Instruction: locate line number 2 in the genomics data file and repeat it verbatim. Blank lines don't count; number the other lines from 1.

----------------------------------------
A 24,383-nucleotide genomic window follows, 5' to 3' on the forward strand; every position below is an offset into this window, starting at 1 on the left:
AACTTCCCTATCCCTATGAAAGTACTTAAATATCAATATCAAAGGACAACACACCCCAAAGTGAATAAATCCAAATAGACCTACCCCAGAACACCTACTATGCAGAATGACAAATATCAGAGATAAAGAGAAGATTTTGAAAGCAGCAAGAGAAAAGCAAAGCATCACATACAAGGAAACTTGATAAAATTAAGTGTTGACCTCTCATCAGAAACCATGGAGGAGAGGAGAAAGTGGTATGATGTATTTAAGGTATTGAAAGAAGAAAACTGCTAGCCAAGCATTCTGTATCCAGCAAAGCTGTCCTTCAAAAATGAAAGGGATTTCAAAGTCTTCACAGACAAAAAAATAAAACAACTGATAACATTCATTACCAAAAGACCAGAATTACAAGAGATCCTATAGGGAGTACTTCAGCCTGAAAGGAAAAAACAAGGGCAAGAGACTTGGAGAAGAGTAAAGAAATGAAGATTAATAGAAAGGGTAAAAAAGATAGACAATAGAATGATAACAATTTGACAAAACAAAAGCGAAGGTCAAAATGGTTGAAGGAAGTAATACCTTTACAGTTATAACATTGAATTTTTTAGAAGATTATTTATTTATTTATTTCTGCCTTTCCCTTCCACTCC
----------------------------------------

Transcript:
AACTTCCCTATCCCTATGAAAGTACTTAAATATCAATATCAAAGGACAACACACCCCAAAGTGAATAAATCCAAATAGACCTACCCCAGAACACCTACTATGCAGAATGACAAATATCAGAGATAAAGAGAAGATTTTGAAAGCAGCAAGAGAAAAGCAAAGCATCACATACAAGGAAACTTGATAAAATTAAGTGTTGACCTCTCATCAGAAACCATGGAGGAGAGGAGAAAGTGGTATGATGTATTTAAGGTATTGAAAGAAGAAAACTGCTAGCCAAGCATTCTGTATCCAGCAAAGCTGTCCTTCAAAAATGAAAGGGATTTCAAAGTCTTCACAGACAAAAAAATAAAACAACTGATAACATTCATTACCAAAAGACCAGAATTACAAGAGATCCTATAGGGAGTACTTCAGCCTGAAAGGAAAAAACAAGGGCAAGAGACTTGGAGAAGAGTAAAGAAATGAAGATTAATAGAAAGGGTAAAAAAGATAGACAATAGAATGATAACAATTTGACAAAACAAAAGCGAAGGTCAAAATGGTTGAAGGAAGTAATACCTTTACAGTTATAACATTGAATTTTTTAGAAGATTATTTATTTATTTATTTCTGCCTTTCCCTTCCACTCC